William Horncastle (by his mother and litigation friend Janet Horncastle) v (1) Charles Marshall (2) CIS General Insurance Ltd (19 January 2016, Kingston-Upon-Hull County Court)

A recent County Court decision underlining the “formidable” burden on a claimant seeking to show that ordinary Part 36 consequences following late acceptance of a defendant’s offer would be unjust.


The Claimant was a protected party who had sustained serious injuries, including a brain injury, when he was thrown through the window of a car from the rear passenger seat after a collision on 23 August 2010.

On 26 July 2011 the Defendants conceded primary liability and made a Part 36 offer to split liability 75%-25% in the Claimant’s favour, stating that this was because the Claimant had not been wearing a seatbelt.

After issuing proceedings in early 2014 the Claimant rejected the Part 36 offer and counter-offered an 85%-15% split, but after further directions the Claimant accepted the Defendants’ original offer on 14 January 2015.

There was a delay in obtaining the court’s approval: the Claimant’s litigation friend changed solicitors, and a telephone hearing had to be abandoned due to “technical difficulties”. Approval of the settlement on liability shares was finally given on 22 October 2015.


When the parties settled quantum and got approval, the Defendants sought to recover all of its costs from 16 August 2011, i.e. 21 days after the Part 36 offer was made.

The Claimant didn’t dispute that the Part 36 offer was compliant but submitted that the effect of granting the Defendant’s application would be unjust, and so asked the court to exercise its power under the old CPR r36.14(2) and (4) (now r36.17(3) and (5)) to disapply the usual Part 36 consequences.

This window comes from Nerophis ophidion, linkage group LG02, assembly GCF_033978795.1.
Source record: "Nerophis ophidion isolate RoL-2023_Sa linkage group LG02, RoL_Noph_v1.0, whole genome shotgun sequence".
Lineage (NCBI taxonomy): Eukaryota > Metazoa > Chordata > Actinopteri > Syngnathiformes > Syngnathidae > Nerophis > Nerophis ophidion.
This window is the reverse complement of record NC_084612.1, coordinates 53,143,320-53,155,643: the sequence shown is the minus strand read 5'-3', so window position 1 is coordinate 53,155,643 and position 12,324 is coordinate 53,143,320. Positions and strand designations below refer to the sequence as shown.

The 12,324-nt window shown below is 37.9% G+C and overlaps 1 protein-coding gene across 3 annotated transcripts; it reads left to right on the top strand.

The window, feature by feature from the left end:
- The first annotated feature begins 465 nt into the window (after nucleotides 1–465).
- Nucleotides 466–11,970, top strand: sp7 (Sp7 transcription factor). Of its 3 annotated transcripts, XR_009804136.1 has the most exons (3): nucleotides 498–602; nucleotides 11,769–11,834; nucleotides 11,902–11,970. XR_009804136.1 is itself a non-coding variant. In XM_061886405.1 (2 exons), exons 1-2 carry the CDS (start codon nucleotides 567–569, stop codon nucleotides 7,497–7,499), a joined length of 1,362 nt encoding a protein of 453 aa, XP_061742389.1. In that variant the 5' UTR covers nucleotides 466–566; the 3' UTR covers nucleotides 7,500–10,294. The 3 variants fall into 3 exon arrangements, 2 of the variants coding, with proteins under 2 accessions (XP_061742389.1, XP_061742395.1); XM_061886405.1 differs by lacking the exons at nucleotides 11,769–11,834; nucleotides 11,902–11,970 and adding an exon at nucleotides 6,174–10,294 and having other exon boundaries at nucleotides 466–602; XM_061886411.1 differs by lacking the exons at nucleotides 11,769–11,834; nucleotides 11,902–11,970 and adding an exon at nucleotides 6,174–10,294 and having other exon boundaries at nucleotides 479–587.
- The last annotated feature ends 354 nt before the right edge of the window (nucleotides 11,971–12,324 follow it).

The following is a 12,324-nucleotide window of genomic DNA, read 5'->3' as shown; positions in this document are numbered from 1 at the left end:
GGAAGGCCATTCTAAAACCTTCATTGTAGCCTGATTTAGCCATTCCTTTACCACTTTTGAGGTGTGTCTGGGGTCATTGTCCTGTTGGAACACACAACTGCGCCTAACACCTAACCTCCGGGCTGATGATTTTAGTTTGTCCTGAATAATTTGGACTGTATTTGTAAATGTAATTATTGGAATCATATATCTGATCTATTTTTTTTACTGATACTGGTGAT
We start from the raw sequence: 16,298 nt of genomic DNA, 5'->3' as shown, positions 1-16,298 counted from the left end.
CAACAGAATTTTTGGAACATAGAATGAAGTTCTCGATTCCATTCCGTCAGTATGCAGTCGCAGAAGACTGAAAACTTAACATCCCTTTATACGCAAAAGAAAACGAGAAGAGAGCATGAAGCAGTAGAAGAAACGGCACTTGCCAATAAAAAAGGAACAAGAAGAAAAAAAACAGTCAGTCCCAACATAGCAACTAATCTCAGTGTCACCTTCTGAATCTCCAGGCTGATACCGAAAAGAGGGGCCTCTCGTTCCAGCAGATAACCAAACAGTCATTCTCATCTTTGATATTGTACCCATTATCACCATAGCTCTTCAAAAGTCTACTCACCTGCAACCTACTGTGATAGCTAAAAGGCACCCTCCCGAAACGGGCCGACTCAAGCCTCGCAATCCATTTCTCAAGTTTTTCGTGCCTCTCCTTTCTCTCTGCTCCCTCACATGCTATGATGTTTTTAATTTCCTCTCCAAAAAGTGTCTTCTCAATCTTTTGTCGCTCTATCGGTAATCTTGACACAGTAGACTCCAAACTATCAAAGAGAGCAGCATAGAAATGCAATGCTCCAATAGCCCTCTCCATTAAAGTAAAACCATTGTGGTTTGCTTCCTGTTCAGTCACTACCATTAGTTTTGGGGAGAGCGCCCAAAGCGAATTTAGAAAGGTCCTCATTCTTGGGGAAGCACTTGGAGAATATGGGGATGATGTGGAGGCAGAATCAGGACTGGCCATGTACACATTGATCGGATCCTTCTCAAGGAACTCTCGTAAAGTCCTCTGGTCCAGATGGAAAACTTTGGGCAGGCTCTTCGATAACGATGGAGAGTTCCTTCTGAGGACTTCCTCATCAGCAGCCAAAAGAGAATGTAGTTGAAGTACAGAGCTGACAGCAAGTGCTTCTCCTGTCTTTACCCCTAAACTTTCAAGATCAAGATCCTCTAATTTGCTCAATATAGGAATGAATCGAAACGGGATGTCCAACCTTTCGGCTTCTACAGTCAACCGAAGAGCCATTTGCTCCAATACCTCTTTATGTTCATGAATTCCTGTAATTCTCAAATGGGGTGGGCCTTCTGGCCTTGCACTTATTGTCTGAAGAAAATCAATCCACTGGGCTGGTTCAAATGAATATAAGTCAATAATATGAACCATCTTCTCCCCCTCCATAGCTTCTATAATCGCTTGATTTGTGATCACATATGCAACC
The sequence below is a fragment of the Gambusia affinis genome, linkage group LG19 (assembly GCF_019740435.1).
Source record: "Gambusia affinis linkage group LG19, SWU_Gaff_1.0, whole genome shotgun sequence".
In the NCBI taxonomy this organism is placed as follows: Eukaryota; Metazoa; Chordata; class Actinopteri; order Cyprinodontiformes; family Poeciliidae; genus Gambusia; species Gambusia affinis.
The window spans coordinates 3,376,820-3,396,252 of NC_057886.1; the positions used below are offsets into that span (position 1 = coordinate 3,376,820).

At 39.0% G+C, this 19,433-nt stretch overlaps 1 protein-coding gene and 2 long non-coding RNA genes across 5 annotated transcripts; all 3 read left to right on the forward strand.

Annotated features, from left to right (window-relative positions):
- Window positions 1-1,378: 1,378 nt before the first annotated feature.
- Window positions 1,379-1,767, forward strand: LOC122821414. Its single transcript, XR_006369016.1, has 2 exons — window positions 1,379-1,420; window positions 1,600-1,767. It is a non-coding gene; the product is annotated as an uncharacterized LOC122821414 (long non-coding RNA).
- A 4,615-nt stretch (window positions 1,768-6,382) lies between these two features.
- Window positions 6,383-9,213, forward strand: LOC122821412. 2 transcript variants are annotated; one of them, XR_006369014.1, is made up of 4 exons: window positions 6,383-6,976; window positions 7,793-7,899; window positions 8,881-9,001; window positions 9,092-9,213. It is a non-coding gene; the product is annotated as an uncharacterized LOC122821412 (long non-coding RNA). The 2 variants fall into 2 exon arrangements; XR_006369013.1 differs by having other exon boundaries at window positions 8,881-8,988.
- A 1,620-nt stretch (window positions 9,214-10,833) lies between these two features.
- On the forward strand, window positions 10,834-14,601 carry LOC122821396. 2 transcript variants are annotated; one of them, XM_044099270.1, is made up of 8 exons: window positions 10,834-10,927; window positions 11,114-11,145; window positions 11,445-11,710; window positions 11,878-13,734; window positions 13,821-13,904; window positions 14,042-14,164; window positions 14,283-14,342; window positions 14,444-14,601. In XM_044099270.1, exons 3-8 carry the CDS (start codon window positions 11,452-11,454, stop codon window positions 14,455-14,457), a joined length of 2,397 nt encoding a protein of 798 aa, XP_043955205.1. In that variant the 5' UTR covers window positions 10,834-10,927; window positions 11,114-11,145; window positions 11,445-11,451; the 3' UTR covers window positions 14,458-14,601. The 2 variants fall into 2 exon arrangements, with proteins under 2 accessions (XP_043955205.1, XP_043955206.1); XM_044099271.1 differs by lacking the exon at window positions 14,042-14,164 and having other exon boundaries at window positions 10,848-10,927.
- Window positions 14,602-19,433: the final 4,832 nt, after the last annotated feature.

Alternatively, the Claimant submitted that the offer – being made at such an early stage in proceedings, when the facts going to contributory negligence had not yet been fully investigated – was not a genuine offer to settle proceedings, but rather a cynical, tactical manoeuvre.

The Defendants also sought certain costs which had been reserved from ineffective interlocutory hearings earlier in proceedings.

The law

This rule is one of those which was reformed in the update to the Civil Procedure Rules which came into effect in April 2015. As originally enacted the usual Part 36 consequences can be disapplied when the court considers them “unjust”: all of the circumstances are relevant, but the court is directed to consider the terms of the offer, the stage at which it was made, the information available to the parties, and the parties’ conduct in giving or refusing to give that information.

The new r36.17 incorporates an additional circumstance, the “genuineness of the offer”: this was added to reflect the dicta in Huck v Robson [2002] EWCA Civ 398, which was applicable to this case in any event.

Earlier decisions on whether a Part 36 offer was “unjust” highlight that, although the test is fact-sensitive, “the burden on a claimant …is a formidable obstacle” (Briggs J, Smith v Trafford Housing Trust [2012] EWHC 3320 (Ch)).